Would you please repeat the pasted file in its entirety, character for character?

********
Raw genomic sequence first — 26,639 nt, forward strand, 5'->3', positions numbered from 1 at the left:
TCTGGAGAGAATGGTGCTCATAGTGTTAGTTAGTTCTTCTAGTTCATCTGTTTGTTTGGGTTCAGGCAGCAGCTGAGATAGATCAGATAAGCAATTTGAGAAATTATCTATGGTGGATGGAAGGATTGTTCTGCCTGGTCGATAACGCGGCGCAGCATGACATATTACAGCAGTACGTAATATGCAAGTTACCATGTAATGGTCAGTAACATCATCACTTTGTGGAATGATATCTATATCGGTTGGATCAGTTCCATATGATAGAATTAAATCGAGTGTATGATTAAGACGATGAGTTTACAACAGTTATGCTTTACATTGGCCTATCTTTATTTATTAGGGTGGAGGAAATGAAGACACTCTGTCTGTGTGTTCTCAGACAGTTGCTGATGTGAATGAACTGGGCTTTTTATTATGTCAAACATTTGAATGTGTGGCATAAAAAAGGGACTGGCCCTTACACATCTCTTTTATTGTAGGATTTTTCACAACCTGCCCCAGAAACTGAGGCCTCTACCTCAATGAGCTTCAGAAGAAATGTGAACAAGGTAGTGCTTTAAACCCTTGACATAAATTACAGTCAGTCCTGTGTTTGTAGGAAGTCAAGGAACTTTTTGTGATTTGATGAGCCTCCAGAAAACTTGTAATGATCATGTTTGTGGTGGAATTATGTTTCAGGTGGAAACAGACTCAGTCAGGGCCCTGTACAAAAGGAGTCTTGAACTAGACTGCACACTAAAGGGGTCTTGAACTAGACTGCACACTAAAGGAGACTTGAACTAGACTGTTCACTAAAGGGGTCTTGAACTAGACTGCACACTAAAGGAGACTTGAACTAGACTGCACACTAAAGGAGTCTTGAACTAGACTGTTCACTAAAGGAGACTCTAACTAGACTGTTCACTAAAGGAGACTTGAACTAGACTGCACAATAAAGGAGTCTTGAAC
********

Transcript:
Raw genomic sequence first — 26,639 nt, forward strand, 5'->3', positions numbered from 1 at the left:
TCTGGAGAGAATGGTGCTCATAGTGTTAGTTAGTTCTTCTAGTTCATCTGTTTGTTTGGGTTCAGGCAGCAGCTGAGATAGATCAGATAAGCAATTTGAGAAATTATCTATGGTGGATGGAAGGATTGTTCTGCCTGGTCGATAACGCGGCGCAGCATGACATATTACAGCAGTACGTAATATGCAAGTTACCATGTAATGGTCAGTAACATCATCACTTTGTGGAATGATATCTATATCGGTTGGATCAGTTCCATATGATAGAATTAAATCGAGTGTATGATTAAGACGATGAGTTTACAACAGTTATGCTTTACATTGGCCTATCTTTATTTATTAGGGTGGAGGAAATGAAGACACTCTGTCTGTGTGTTCTCAGACAGTTGCTGATGTGAATGAACTGGGCTTTTTATTATGTCAAACATTTGAATGTGTGGCATAAAAAAGGGACTGGCCCTTACACATCTCTTTTATTGTAGGATTTTTCACAACCTGCCCCAGAAACTGAGGCCTCTACCTCAATGAGCTTCAGAAGAAATGTGAACAAGGTAGTGCTTTAAACCCTTGACATAAATTACAGTCAGTCCTGTGTTTGTAGGAAGTCAAGGAACTTTTTGTGATTTGATGAGCCTCCAGAAAACTTGTAATGATCATGTTTGTGGTGGAATTATGTTTCAGGTGGAAACAGACTCAGTCAGGGCCCTGTACAAAAGGAGTCTTGAACTAGACTGCACACTAAAGGGGTCTTGAACTAGACTGCACACTAAAGGAGACTTGAACTAGACTGTTCACTAAAGGGGTCTTGAACTAGACTGCACACTAAAGGAGACTTGAACTAGACTGCACACTAAAGGAGTCTTGAACTAGACTGTTCACTAAAGGAGACTCTAACTAGACTGTTCACTAAAGGAGACTTGAACTAGACTGCACAATAAAGGAGTCTTGAAC